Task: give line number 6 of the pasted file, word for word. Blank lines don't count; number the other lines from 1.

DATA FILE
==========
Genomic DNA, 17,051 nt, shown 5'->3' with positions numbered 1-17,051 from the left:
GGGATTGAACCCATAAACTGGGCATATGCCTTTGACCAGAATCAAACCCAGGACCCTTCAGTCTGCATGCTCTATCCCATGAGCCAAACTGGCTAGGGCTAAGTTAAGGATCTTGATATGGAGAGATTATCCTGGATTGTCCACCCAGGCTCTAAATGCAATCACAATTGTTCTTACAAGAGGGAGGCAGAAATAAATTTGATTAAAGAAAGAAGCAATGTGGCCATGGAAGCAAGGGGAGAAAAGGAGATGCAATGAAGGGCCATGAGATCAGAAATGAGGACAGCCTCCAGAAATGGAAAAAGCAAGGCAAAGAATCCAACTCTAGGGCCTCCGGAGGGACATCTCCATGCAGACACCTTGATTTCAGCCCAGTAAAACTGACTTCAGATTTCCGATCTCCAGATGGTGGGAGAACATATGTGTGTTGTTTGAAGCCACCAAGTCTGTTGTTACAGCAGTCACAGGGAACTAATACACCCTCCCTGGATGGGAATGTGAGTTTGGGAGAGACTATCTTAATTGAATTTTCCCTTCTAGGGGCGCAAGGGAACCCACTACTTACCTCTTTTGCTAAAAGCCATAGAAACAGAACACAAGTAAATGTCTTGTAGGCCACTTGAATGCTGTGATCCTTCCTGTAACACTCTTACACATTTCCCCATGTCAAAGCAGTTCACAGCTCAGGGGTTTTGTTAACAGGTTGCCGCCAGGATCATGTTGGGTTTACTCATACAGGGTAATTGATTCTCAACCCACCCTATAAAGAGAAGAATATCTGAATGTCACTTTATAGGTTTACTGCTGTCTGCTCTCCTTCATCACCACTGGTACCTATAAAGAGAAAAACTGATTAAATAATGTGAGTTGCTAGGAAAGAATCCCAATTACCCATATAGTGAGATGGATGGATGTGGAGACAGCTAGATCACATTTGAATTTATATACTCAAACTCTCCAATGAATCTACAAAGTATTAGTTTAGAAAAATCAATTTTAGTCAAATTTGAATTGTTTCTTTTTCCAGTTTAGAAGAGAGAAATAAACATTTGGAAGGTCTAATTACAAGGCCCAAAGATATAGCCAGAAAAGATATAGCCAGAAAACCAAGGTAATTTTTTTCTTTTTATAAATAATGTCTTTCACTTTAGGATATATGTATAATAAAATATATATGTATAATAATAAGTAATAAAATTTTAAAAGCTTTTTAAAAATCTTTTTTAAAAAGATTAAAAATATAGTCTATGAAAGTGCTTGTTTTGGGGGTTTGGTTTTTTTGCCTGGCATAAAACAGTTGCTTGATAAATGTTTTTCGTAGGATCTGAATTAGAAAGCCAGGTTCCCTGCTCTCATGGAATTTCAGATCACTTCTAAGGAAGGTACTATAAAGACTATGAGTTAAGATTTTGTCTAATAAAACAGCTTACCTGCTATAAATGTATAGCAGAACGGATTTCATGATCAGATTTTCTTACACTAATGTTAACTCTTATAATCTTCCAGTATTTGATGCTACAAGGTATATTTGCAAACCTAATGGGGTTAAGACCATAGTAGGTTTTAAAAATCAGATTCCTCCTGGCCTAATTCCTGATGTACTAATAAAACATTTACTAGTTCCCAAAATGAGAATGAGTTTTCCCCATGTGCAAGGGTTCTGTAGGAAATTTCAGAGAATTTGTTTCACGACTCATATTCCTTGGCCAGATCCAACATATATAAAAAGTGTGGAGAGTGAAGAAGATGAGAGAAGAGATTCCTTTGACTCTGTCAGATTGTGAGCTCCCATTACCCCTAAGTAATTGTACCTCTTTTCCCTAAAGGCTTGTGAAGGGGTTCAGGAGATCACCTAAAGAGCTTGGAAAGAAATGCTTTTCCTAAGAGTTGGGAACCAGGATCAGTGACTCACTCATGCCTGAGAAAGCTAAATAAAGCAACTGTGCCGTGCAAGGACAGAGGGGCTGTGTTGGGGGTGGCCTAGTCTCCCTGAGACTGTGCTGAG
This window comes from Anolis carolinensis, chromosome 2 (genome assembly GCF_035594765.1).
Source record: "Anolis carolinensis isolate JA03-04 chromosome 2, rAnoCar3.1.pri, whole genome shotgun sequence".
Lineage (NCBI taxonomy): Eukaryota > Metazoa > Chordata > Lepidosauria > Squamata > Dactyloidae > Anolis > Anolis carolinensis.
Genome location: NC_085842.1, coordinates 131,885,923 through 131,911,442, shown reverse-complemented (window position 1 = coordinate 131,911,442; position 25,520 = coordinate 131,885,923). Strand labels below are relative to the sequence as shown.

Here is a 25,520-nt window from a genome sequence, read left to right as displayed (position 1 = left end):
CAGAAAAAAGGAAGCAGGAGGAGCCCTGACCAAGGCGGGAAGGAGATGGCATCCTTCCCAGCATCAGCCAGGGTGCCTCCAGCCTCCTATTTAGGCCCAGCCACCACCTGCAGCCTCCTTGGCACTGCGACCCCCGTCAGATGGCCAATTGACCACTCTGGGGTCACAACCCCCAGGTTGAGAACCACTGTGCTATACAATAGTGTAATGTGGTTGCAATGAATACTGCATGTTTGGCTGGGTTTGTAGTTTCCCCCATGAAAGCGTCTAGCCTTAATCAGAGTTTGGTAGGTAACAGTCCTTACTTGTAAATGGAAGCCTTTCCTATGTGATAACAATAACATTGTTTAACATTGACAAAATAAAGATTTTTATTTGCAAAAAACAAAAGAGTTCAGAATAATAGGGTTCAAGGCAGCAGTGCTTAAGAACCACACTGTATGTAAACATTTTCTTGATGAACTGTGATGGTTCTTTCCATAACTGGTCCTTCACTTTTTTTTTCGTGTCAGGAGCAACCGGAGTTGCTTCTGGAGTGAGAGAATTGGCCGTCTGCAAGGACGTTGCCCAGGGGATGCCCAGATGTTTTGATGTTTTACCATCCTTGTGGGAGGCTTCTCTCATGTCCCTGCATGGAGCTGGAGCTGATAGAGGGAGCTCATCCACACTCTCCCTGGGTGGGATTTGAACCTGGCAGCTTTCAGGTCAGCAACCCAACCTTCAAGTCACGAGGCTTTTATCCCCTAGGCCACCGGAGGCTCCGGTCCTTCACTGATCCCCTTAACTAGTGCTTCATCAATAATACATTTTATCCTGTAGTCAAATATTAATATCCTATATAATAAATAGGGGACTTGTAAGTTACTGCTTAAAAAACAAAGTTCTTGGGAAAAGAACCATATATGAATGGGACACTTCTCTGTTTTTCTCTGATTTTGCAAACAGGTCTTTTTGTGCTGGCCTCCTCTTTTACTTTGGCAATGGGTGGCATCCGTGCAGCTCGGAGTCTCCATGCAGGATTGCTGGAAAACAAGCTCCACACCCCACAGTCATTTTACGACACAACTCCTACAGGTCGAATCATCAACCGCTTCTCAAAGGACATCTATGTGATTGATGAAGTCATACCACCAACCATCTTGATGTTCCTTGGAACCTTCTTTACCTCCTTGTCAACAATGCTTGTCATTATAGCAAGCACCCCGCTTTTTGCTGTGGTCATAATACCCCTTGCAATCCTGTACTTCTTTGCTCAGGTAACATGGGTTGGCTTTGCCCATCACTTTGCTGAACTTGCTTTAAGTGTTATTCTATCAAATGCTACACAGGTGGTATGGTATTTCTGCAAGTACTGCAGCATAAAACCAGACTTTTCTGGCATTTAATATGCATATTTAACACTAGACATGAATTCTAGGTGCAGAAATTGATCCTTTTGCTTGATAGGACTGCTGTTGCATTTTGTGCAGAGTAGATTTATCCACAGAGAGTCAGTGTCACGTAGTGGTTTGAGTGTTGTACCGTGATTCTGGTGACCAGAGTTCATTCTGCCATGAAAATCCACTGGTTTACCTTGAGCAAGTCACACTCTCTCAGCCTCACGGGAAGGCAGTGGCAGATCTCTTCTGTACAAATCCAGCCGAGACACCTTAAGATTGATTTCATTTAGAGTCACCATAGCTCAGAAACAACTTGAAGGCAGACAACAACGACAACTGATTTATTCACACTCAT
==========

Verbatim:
Genome location: NC_085842.1, coordinates 131,885,923 through 131,911,442, shown reverse-complemented (window position 1 = coordinate 131,911,442; position 25,520 = coordinate 131,885,923). Strand labels below are relative to the sequence as shown.